The rarest blood type in the United States, using the ABO and Rh classification groups, is AB negative, found in just 1% of the population.
But even 1% of the U.S. population amounts to almost 3 million people.
Researchers looking into all 36 of the classification groups for blood have identified a type considerably more rare: Less than 50 people in the world have it.
First discovered in an Australian Aboriginal woman in 1961, the blood features red cells that have absolutely no antigens on them at all. (The presence or absence of antigens, or proteins, are what determine types in the classification systems.)
It’s called Rh-null blood, or much more dramatically, “golden blood.”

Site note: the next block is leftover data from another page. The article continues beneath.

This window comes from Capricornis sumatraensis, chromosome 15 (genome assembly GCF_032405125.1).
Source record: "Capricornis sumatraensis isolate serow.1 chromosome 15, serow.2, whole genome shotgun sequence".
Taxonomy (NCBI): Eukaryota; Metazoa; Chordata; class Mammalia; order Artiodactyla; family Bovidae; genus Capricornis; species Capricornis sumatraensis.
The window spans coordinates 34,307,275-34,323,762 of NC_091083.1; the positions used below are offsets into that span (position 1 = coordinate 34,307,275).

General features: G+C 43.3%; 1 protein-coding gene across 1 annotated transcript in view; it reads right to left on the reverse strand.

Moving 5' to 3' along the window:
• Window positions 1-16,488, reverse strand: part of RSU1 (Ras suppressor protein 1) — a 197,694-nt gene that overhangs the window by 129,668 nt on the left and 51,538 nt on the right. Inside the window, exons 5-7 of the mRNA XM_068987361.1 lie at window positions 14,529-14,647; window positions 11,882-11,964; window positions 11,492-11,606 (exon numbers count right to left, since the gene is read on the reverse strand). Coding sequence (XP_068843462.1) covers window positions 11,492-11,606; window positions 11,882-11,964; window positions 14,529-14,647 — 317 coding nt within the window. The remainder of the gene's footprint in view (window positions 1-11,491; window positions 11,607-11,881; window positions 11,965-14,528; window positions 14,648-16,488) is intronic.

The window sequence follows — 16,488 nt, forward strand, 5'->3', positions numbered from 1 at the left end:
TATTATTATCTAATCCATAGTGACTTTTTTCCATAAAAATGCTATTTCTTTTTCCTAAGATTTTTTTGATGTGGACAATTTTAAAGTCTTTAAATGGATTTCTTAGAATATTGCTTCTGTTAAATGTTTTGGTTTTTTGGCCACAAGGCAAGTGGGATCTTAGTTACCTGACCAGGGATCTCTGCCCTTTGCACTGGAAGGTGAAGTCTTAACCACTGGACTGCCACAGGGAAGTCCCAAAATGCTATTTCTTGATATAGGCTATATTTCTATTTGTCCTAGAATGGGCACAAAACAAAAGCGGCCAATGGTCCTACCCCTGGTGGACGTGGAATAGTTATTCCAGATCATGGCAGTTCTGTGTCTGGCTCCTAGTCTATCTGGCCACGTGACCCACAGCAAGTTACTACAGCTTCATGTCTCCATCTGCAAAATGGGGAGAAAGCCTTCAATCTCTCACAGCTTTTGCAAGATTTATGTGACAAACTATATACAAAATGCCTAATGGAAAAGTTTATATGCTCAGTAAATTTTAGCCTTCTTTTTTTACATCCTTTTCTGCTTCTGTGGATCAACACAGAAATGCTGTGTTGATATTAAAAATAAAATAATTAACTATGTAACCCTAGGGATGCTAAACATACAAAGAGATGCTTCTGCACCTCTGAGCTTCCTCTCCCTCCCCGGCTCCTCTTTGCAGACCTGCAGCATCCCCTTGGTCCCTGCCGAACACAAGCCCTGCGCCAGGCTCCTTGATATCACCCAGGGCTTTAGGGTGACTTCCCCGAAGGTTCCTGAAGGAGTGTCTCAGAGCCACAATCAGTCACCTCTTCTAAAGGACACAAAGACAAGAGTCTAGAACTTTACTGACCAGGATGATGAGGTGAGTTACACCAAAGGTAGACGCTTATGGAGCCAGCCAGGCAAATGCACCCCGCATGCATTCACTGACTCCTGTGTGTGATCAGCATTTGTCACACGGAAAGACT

For years, scientists believed that no one could survive with the Rh-null blood type, since it can lead to serious complications. Finding the woman in Australia, and subsequent people with what they believe is a similarly mutated gene, dispelled the myth.
Those with Rh-null blood must depend on a tiny network of donors around the world if they need transfusions. Right now, according to the Australian Academy of Science, there are nine active golden blood donors.
As reported on the website Mosaic Science, those with Rh-null blood also can be in high demand because their donations can go to virtually anyone in the world with a matching ABO type.
No matter what your type, though, patients need you to donate on a regular basis. Visit SouthTexasBlood.org to schedule a donation today.